In its latest judgment on hydropower projects in Uttarakhand, the Supreme Court has restrained the Union and the state governments from giving further environmental or forest clearances to hydroelectric projects until further orders.
The court has also directed the ministry to assess
the scale of environmental degradation due to existing and under-construction hydropower projects on the Ganga. Even though the order is welcomed, it is bit late in the day and also insufficient. Much could have been saved in the Kedar Ghat area in June had the decision-makers listened to the warnings of environmentalists.
Over the years, green groups and locals have been opposing rampant construction in the valley. Their view was considered radical and anti-development. It is important to remember that in 2009, the Ganga was declared our ‘national river’ and yet, till now, there are no laws for the conservation and protection of this national heritage.
In 2010, the Uttarakhand Disaster Management Authority submitted a report after the flash floods in Asi-Ganga and Rudraprayag to the state government. The report said that construction all along the river was the main reasons for such a disaster. Yet no action was taken.
In all, 69 hydropower projects have been cleared in the valley. Many of them (on the Dhauli Ganga, the Alaknanda and the Mandakini) were washed away in the recent disaster in Uttarakhand.
It has taken just four projects (Maneri Bhali 1&2, Tehri and Koteshwar) to destroy 120 kms of the Bhagirathi. It will take only five projects (Kotlibhel-1&2, Srinagar, Vishnugad-Pippalkoti, Tapovan Vishnugad and Alkananda hydroprojects) to destroy the Alaknanda and three (Ram-bhada, Singoli-Bhatwadi, Phata Byung) to destroy the Mandakini.
The projects that are functioning have caused devastation in the area. Dried water sources, cracks in houses, land-sinking at Chai Gaon, etc, have become common occurrences. Every monsoon the rising water level in the Tehri dam poses a threat of floods downstream. It is not just the existence of dams that is destructive for the valley, but the process of construction irreversibly damages the fragile ecosystem.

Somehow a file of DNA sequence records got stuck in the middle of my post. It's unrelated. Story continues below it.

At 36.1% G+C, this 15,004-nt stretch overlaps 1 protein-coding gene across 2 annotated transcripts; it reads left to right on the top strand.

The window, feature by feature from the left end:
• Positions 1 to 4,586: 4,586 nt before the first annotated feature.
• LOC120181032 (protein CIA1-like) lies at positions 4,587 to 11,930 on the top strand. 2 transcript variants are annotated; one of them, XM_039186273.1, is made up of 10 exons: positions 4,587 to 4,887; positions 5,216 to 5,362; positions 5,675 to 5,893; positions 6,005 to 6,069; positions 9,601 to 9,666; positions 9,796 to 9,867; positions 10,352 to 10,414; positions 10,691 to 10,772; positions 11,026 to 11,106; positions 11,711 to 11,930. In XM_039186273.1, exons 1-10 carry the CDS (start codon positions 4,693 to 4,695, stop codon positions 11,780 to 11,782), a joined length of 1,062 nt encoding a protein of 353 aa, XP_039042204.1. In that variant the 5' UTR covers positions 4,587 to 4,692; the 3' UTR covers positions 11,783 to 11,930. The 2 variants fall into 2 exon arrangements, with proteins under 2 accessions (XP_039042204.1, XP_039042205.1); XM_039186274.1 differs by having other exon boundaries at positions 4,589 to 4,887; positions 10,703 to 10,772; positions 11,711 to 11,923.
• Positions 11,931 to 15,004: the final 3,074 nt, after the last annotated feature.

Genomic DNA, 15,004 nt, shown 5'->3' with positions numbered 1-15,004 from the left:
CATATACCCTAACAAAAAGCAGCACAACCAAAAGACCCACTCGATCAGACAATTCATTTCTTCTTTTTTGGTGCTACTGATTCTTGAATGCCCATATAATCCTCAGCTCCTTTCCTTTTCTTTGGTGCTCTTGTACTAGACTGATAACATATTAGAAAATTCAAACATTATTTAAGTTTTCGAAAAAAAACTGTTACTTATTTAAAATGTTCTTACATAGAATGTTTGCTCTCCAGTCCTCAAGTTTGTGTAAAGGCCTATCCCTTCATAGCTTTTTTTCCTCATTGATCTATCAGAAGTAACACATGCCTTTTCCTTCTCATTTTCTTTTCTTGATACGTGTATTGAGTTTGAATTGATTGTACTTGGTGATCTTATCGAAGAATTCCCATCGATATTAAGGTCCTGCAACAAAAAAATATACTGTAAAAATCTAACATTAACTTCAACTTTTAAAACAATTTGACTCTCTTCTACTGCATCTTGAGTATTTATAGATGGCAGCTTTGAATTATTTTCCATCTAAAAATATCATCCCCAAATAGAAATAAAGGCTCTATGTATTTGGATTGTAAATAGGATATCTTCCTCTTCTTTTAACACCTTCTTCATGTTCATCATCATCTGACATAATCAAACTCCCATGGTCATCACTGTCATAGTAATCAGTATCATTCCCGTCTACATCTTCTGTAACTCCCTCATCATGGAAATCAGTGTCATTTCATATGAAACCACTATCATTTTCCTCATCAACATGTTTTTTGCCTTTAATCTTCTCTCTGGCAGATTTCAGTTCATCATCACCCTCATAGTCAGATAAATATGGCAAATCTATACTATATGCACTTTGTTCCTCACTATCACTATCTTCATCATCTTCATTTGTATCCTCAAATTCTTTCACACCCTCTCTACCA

Unfortunately, even committees constituted by the government talk of ‘development’ and not about conservation of the environment. The cumulative impact assessment done by the Alternative Hydro Energy Centre in 2011 was opposed by environmentalists but their comments were brushed aside as the report paved way for several projects. Now, post the June disaster, the apex court has agreed that it was not a competent authority.
The BK Chaturvedi committee also agreed that the biodiversity of the Himalayas has been compromised because of the projects and stated that a few of the tributaries of the Ganga must be left untouched. But there are already projects under-construction on these and for a pristine river-path, they must be stopped. Strangely, the panel doesn’t agree with this idea, thus contradicting its own recommendation.
Thanks to the state’s development agenda, little has been done to conserve the region and even the smallest attempts made by the Centre are opposed by the State: About 130 kms of the Ganga was declared as an eco-sensitive zone in 2010 but it was notified only in December 2012. The State, however, refuses to implement it.
The ministry of environment and forests agrees that the June disaster was man-made. It is heart-warming to note that the ministry has instructed to set up a committee to review the situation in Uttarakhand.
To prevent it from being another futile exercise, it is important to do more: recommend more eco-zones in the valley, cancel all projects that have not started or have been washed away in the June disaster, consider alternate means of generating power and preserve the sanctity of the Ganga and the Himalayas.
Mallika Bhanot is a member of Ganga Ahvaan. The views expressed by the author are personal.
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